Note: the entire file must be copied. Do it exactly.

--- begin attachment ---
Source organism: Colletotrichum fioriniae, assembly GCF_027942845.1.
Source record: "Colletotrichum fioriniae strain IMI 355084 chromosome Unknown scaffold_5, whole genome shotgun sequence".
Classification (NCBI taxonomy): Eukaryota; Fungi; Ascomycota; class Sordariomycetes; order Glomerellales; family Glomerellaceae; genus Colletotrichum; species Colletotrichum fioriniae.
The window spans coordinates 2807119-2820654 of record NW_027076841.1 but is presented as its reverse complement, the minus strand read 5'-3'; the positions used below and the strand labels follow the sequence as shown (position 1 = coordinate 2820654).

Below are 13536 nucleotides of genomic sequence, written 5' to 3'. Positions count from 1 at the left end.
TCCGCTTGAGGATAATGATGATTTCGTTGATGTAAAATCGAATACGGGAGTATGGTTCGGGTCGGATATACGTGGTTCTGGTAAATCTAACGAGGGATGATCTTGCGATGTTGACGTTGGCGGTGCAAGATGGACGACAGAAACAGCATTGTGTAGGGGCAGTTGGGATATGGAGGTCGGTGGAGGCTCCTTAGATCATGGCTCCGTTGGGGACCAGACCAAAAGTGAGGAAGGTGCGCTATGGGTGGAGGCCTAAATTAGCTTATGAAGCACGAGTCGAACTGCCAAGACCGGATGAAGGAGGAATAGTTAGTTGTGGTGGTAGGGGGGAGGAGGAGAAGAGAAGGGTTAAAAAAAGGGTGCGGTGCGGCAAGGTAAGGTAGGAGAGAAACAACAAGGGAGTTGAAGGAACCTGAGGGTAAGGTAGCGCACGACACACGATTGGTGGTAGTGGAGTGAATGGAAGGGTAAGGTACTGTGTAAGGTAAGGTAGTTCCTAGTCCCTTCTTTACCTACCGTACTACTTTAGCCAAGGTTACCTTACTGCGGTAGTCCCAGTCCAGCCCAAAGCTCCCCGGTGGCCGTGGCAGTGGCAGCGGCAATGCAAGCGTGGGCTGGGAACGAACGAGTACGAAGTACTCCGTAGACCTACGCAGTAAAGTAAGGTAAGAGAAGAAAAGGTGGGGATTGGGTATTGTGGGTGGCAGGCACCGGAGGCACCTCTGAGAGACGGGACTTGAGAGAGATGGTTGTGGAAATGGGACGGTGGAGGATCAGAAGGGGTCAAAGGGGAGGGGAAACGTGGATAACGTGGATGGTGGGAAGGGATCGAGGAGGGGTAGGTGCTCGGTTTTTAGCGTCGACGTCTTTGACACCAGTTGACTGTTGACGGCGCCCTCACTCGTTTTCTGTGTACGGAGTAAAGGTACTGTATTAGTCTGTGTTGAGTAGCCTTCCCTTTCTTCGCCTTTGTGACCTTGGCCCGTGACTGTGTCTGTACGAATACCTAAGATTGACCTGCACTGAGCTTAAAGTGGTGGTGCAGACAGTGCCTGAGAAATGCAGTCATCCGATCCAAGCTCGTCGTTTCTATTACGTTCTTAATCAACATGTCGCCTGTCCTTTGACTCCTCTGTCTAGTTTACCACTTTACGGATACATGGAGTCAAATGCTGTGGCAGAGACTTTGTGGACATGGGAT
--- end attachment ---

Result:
Source organism: Colletotrichum fioriniae, assembly GCF_027942845.1.
Source record: "Colletotrichum fioriniae strain IMI 355084 chromosome Unknown scaffold_5, whole genome shotgun sequence".
Classification (NCBI taxonomy): Eukaryota; Fungi; Ascomycota; class Sordariomycetes; order Glomerellales; family Glomerellaceae; genus Colletotrichum; species Colletotrichum fioriniae.
The window spans coordinates 2807119-2820654 of record NW_027076841.1 but is presented as its reverse complement, the minus strand read 5'-3'; the positions used below and the strand labels follow the sequence as shown (position 1 = coordinate 2820654).

Below are 13536 nucleotides of genomic sequence, written 5' to 3'. Positions count from 1 at the left end.
TCCGCTTGAGGATAATGATGATTTCGTTGATGTAAAATCGAATACGGGAGTATGGTTCGGGTCGGATATACGTGGTTCTGGTAAATCTAACGAGGGATGATCTTGCGATGTTGACGTTGGCGGTGCAAGATGGACGACAGAAACAGCATTGTGTAGGGGCAGTTGGGATATGGAGGTCGGTGGAGGCTCCTTAGATCATGGCTCCGTTGGGGACCAGACCAAAAGTGAGGAAGGTGCGCTATGGGTGGAGGCCTAAATTAGCTTATGAAGCACGAGTCGAACTGCCAAGACCGGATGAAGGAGGAATAGTTAGTTGTGGTGGTAGGGGGGAGGAGGAGAAGAGAAGGGTTAAAAAAAGGGTGCGGTGCGGCAAGGTAAGGTAGGAGAGAAACAACAAGGGAGTTGAAGGAACCTGAGGGTAAGGTAGCGCACGACACACGATTGGTGGTAGTGGAGTGAATGGAAGGGTAAGGTACTGTGTAAGGTAAGGTAGTTCCTAGTCCCTTCTTTACCTACCGTACTACTTTAGCCAAGGTTACCTTACTGCGGTAGTCCCAGTCCAGCCCAAAGCTCCCCGGTGGCCGTGGCAGTGGCAGCGGCAATGCAAGCGTGGGCTGGGAACGAACGAGTACGAAGTACTCCGTAGACCTACGCAGTAAAGTAAGGTAAGAGAAGAAAAGGTGGGGATTGGGTATTGTGGGTGGCAGGCACCGGAGGCACCTCTGAGAGACGGGACTTGAGAGAGATGGTTGTGGAAATGGGACGGTGGAGGATCAGAAGGGGTCAAAGGGGAGGGGAAACGTGGATAACGTGGATGGTGGGAAGGGATCGAGGAGGGGTAGGTGCTCGGTTTTTAGCGTCGACGTCTTTGACACCAGTTGACTGTTGACGGCGCCCTCACTCGTTTTCTGTGTACGGAGTAAAGGTACTGTATTAGTCTGTGTTGAGTAGCCTTCCCTTTCTTCGCCTTTGTGACCTTGGCCCGTGACTGTGTCTGTACGAATACCTAAGATTGACCTGCACTGAGCTTAAAGTGGTGGTGCAGACAGTGCCTGAGAAATGCAGTCATCCGATCCAAGCTCGTCGTTTCTATTACGTTCTTAATCAACATGTCGCCTGTCCTTTGACTCCTCTGTCTAGTTTACCACTTTACGGATACATGGAGTCAAATGCTGTGGCAGAGACTTTGTGGACATGGGAT